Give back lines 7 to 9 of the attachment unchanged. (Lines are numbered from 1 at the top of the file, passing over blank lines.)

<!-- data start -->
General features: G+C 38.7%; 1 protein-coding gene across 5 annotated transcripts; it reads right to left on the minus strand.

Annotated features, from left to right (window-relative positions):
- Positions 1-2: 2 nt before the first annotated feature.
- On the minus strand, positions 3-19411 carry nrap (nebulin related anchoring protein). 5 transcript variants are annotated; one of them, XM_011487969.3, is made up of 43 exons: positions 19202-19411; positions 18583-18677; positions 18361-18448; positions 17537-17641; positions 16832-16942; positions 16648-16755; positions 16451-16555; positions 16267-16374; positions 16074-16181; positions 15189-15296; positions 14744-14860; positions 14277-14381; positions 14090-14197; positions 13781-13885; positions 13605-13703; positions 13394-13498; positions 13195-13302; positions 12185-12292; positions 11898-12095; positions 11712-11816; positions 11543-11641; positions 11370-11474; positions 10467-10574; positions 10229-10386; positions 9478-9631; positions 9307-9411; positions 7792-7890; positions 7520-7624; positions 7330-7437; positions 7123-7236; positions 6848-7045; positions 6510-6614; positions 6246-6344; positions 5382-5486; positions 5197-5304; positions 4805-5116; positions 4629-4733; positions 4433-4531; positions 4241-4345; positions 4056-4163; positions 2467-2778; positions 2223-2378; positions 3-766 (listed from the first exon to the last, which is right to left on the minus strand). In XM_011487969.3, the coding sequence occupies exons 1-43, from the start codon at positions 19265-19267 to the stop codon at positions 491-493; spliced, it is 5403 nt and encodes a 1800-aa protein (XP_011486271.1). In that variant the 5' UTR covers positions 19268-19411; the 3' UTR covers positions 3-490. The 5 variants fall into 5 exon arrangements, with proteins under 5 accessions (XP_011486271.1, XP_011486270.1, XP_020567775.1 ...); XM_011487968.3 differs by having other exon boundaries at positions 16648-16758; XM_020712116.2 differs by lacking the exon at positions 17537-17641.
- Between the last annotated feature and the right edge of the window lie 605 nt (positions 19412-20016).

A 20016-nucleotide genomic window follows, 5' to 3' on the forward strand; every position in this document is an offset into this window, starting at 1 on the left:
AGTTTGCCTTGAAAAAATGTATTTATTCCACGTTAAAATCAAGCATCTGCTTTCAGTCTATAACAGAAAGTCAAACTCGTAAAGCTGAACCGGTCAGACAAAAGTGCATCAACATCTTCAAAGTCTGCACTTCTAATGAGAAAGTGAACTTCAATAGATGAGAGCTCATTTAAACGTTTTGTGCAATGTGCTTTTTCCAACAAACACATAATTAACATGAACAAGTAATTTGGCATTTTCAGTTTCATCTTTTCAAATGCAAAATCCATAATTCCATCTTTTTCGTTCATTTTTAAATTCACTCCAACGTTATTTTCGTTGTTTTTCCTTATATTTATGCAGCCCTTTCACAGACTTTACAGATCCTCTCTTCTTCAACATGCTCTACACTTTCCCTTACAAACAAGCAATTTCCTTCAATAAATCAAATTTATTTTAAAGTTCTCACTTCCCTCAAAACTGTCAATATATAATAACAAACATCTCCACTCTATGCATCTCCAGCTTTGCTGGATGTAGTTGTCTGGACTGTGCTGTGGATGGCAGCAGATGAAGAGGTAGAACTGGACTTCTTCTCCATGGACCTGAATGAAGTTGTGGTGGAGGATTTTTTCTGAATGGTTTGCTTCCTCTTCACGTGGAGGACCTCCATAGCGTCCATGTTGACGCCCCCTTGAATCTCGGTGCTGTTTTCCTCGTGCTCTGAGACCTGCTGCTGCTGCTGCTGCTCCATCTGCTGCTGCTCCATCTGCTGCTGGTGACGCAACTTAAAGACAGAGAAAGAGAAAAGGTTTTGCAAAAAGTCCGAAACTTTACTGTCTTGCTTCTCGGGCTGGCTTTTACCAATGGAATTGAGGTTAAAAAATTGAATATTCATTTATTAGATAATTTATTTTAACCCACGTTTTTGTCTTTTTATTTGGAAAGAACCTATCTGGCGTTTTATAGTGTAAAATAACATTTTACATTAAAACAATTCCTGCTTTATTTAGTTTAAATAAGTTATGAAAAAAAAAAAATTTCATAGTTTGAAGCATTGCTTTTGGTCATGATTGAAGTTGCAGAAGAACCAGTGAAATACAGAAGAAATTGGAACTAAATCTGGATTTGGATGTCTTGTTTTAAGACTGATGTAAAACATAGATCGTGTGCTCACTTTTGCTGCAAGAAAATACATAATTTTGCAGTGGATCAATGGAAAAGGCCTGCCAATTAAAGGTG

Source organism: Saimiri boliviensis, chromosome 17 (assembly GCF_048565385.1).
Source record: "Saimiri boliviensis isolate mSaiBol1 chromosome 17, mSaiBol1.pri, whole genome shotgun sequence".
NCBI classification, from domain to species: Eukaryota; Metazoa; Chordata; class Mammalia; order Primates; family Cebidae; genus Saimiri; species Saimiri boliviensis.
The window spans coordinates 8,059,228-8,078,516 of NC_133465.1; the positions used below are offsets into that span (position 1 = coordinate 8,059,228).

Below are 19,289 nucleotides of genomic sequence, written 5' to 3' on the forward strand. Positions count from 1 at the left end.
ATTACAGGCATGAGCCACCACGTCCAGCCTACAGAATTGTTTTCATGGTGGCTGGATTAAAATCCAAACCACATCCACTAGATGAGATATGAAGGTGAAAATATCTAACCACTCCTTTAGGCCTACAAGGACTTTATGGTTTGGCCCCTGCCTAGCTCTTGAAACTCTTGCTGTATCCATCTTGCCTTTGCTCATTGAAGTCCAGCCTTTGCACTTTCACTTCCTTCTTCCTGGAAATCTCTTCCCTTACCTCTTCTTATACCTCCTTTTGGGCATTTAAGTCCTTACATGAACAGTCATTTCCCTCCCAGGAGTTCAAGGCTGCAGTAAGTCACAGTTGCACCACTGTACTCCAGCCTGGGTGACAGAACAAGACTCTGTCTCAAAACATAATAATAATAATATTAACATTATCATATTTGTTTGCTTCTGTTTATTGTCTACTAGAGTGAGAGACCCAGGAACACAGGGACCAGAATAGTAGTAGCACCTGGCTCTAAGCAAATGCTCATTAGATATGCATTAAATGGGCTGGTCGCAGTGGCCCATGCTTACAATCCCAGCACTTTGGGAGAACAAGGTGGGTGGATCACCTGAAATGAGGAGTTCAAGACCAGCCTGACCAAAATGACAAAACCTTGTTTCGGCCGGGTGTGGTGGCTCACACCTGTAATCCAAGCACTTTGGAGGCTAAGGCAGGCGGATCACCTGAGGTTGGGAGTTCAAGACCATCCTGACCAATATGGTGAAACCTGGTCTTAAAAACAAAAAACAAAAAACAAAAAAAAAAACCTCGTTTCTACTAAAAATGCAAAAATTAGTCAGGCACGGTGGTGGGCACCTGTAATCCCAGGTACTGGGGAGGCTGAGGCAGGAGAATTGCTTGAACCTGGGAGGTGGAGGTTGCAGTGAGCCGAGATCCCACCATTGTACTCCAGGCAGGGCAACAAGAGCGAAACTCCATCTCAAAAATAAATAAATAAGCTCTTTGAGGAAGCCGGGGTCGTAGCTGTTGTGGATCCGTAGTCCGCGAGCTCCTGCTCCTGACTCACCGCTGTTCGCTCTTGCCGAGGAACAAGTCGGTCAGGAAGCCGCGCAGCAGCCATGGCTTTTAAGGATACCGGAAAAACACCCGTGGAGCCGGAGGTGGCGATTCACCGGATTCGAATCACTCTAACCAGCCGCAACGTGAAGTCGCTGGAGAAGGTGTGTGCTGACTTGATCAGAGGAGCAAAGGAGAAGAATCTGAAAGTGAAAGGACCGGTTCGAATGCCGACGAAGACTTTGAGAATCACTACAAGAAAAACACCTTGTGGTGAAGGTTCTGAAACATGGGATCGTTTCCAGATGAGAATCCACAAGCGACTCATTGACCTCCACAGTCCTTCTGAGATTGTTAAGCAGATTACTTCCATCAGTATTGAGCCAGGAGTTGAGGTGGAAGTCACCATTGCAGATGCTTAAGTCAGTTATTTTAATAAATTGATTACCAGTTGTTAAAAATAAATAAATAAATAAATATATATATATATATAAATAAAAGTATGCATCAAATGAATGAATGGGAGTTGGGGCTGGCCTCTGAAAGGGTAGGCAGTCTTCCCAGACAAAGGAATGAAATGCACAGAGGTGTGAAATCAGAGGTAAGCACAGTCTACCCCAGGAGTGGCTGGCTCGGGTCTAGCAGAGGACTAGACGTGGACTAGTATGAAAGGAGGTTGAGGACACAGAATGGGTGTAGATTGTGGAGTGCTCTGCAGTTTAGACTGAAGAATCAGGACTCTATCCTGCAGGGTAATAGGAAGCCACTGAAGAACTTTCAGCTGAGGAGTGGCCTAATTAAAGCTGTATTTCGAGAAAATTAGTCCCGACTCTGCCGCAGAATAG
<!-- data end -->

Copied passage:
AGTTTGCCTTGAAAAAATGTATTTATTCCACGTTAAAATCAAGCATCTGCTTTCAGTCTATAACAGAAAGTCAAACTCGTAAAGCTGAACCGGTCAGACAAAAGTGCATCAACATCTTCAAAGTCTGCACTTCTAATGAGAAAGTGAACTTCAATAGATGAGAGCTCATTTAAACGTTTTGTGCAATGTGCTTTTTCCAACAAACACATAATTAACATGAACAAGTAATTTGGCATTTTCAGTTTCATCTTTTCAAATGCAAAATCCATAATTCCATCTTTTTCGTTCATTTTTAAATTCACTCCAACGTTATTTTCGTTGTTTTTCCTTATATTTATGCAGCCCTTTCACAGACTTTACAGATCCTCTCTTCTTCAACATGCTCTACACTTTCCCTTACAAACAAGCAATTTCCTTCAATAAATCAAATTTATTTTAAAGTTCTCACTTCCCTCAAAACTGTCAATATATAATAACAAACATCTCCACTCTATGCATCTCCAGCTTTGCTGGATGTAGTTGTCTGGACTGTGCTGTGGATGGCAGCAGATGAAGAGGTAGAACTGGACTTCTTCTCCATGGACCTGAATGAAGTTGTGGTGGAGGATTTTTTCTGAATGGTTTGCTTCCTCTTCACGTGGAGGACCTCCATAGCGTCCATGTTGACGCCCCCTTGAATCTCGGTGCTGTTTTCCTCGTGCTCTGAGACCTGCTGCTGCTGCTGCTGCTCCATCTGCTGCTGCTCCATCTGCTGCTGGTGACGCAACTTAAAGACAGAGAAAGAGAAAAGGTTTTGCAAAAAGTCCGAAACTTTACTGTCTTGCTTCTCGGGCTGGCTTTTACCAATGGAATTGAGGTTAAAAAATTGAATATTCATTTATTAGATAATTTATTTTAACCCACGTTTTTGTCTTTTTATTTGGAAAGAACCTATCTGGCGTTTTATAGTGTAAAATAACATTTTACATTAAAACAATTCCTGCTTTATTTAGTTTAAATAAGTTATGAAAAAAAAAAAATTTCATAGTTTGAAGCATTGCTTTTGGTCATGATTGAAGTTGCAGAAGAACCAGTGAAATACAGAAGAAATTGGAACTAAATCTGGATTTGGATGTCTTGTTTTAAGACTGATGTAAAACATAGATCGTGTGCTCACTTTTGCTGCAAGAAAATACATAATTTTGCAGTGGATCAATGGAAAAGGCCTGCCAATTAAAGGTG

Source organism: Saimiri boliviensis, chromosome 17 (assembly GCF_048565385.1).
Source record: "Saimiri boliviensis isolate mSaiBol1 chromosome 17, mSaiBol1.pri, whole genome shotgun sequence".